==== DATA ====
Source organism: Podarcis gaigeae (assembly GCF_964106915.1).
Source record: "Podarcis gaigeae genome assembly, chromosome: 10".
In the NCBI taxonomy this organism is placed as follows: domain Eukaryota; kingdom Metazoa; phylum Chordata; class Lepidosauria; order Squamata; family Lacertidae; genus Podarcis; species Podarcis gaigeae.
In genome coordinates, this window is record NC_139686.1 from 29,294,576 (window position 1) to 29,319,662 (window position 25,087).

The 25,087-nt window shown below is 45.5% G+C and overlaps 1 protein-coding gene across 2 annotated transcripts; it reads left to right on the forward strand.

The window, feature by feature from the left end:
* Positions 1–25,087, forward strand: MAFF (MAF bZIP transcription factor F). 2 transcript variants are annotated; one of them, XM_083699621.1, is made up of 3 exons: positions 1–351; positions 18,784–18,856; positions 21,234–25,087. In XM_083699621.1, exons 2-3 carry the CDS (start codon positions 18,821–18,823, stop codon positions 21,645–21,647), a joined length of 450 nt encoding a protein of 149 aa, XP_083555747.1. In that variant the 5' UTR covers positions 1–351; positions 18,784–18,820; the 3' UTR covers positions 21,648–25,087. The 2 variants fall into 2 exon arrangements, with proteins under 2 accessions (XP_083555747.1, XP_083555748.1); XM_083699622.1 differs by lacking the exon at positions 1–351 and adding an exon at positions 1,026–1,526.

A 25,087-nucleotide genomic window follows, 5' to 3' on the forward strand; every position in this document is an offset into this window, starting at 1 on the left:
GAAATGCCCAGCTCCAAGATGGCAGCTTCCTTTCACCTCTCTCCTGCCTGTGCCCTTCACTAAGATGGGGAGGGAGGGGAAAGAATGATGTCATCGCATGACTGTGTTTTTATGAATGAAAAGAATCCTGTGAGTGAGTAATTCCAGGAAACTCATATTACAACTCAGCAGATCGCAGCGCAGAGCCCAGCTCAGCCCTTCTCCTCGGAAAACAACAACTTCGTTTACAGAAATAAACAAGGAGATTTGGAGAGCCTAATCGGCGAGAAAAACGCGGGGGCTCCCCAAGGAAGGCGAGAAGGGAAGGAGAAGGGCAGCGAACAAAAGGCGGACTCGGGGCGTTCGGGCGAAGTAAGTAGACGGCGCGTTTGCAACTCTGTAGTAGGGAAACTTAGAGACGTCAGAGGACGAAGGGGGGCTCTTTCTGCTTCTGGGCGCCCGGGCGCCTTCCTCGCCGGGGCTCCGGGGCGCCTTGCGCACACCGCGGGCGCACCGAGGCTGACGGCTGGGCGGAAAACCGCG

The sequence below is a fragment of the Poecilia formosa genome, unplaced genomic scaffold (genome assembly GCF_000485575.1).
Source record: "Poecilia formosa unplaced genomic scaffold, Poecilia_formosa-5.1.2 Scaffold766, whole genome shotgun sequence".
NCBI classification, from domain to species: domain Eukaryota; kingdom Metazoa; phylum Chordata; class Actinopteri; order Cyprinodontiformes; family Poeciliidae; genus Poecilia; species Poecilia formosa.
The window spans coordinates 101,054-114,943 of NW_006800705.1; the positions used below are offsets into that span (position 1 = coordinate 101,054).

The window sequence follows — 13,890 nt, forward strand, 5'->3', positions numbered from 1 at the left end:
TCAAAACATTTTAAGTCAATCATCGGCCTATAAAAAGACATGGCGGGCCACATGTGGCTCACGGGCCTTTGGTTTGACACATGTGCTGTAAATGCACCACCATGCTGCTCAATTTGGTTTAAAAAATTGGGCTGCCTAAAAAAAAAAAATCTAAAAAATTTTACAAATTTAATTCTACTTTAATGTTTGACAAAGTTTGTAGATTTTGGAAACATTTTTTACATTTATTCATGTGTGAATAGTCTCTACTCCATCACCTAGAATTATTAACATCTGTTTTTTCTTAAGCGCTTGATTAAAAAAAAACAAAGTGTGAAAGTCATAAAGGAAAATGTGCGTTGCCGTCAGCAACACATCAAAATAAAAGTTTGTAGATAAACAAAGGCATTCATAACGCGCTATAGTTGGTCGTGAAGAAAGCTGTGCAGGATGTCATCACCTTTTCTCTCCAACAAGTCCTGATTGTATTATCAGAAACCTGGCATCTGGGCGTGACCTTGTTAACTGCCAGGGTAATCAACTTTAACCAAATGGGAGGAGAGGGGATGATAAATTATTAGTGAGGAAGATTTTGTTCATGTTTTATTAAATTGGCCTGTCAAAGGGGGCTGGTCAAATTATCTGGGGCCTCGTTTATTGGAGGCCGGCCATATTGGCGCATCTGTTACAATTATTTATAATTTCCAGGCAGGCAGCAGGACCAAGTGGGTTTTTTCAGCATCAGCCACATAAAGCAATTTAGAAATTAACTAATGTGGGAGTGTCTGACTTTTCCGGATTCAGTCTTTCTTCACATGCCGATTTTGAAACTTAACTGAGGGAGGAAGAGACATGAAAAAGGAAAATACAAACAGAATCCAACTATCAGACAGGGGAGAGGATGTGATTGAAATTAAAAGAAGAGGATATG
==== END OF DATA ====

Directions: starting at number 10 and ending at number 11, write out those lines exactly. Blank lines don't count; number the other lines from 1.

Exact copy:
The sequence below is a fragment of the Poecilia formosa genome, unplaced genomic scaffold (genome assembly GCF_000485575.1).
Source record: "Poecilia formosa unplaced genomic scaffold, Poecilia_formosa-5.1.2 Scaffold766, whole genome shotgun sequence".